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Growing Clover instead of grass benefits the bees! Plus, it’s a low maintenance lawn.
Growing a Clover Yard Instead of Grass Lawns
Do you need to reseed the bare spots in your lawn? Have you got an area that’s been cleared, leveled and now needs to be planted in grass? Why not think about growing clover instead of a traditional grass lawn?
Planted clover always looks nice and lush and you don’t need to mow it as often. Heck, if you plant Dutch white clover, you don’t even need to mow it at all if you don’t want to. It typically only grows 4 inches tall or so.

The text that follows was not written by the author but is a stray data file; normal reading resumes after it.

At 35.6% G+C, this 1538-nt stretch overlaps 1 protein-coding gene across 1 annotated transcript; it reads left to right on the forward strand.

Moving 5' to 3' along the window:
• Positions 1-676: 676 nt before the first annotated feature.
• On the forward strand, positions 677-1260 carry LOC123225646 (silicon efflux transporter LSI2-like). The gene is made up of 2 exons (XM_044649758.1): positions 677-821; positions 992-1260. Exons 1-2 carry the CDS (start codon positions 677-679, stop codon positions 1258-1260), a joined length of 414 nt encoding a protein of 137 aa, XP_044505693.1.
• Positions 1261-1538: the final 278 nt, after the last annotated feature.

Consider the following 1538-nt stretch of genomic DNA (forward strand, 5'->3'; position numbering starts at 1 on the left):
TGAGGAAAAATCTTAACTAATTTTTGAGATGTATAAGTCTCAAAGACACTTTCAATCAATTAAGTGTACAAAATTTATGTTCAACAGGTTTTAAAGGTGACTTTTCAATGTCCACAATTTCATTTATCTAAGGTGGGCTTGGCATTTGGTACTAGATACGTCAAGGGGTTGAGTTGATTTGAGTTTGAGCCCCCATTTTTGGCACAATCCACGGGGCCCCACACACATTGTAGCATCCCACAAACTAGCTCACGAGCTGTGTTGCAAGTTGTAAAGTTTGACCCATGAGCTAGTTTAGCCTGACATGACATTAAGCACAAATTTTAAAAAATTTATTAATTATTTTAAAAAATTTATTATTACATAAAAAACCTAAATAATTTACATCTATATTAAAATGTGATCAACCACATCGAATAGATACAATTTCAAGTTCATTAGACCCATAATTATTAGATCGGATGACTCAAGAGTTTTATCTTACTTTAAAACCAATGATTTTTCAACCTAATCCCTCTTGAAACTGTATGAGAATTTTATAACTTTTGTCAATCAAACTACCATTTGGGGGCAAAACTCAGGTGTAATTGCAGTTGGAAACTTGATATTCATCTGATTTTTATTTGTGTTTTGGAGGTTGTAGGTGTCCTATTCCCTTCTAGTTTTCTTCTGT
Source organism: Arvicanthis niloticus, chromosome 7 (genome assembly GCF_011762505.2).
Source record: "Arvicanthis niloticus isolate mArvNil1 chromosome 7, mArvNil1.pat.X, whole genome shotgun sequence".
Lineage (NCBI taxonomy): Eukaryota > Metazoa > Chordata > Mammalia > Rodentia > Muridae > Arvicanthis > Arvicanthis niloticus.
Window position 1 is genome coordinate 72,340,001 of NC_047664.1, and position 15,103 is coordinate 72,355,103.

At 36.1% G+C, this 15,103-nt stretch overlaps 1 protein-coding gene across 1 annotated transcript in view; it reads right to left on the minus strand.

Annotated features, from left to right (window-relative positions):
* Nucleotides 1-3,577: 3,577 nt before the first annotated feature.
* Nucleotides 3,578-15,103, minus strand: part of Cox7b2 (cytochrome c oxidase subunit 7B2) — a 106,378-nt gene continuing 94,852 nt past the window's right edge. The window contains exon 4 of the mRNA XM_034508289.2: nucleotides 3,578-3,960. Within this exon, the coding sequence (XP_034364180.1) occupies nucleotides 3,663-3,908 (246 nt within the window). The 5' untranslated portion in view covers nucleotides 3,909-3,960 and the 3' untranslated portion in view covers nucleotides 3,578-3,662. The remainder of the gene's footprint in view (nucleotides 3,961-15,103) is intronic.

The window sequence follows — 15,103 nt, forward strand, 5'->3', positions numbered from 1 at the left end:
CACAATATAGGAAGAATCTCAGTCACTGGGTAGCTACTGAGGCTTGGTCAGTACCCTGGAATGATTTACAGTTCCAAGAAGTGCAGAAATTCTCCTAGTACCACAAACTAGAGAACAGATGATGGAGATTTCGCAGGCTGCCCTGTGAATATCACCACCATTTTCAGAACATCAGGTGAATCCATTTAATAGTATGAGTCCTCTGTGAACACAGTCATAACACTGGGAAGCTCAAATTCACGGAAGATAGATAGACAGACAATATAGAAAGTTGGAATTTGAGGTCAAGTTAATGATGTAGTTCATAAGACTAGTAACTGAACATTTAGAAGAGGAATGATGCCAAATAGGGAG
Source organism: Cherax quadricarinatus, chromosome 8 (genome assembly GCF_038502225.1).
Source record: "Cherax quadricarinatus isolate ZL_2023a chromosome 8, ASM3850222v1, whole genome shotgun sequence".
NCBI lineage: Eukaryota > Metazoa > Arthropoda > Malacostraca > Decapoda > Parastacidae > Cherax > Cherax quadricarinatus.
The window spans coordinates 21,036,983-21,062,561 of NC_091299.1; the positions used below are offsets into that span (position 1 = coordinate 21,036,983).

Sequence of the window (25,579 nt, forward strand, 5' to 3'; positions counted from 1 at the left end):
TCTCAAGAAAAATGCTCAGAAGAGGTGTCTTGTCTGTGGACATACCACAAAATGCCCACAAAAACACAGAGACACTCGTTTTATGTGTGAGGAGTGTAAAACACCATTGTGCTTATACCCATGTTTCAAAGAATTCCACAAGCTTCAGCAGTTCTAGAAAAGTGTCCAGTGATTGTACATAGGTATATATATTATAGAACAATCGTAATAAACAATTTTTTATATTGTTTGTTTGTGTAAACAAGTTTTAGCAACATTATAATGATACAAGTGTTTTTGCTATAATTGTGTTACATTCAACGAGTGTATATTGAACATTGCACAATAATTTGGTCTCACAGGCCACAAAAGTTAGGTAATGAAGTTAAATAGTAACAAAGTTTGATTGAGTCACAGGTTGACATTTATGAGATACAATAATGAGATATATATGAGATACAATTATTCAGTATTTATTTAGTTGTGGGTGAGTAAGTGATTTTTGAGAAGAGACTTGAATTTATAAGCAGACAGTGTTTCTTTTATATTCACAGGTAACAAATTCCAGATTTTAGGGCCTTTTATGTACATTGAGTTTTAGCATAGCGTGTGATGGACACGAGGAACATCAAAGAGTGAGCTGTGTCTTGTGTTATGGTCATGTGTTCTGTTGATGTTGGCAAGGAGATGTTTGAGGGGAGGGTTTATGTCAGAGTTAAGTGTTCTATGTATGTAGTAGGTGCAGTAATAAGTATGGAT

One variety of broadleaf weeds, clover is a beautiful and versatile plant that will work great in your lawn! You can even plant a mixture of clover and grass to cover lots of ground and reap the benefits of both plants. Read on to learn more about clover vs. grass!
Best Clover For Lawns
There are three common varieties of clover that will do well as a yard cover. White clover, Red clover, and Strawberry clover are easy to find and all have generally the same benefits when planting a lawn.
One of the biggest benefits is that clover seed costs about $1 per 1,000 square feet, which makes it a great and inexpensive option for covering large areas. Grass seed can be expensive!
Clover grows well even in poor soil and most clover is drought resistant or drought tolerant. It will stay green even through warm and dry seasons when it’s exposed to long bouts of full sun.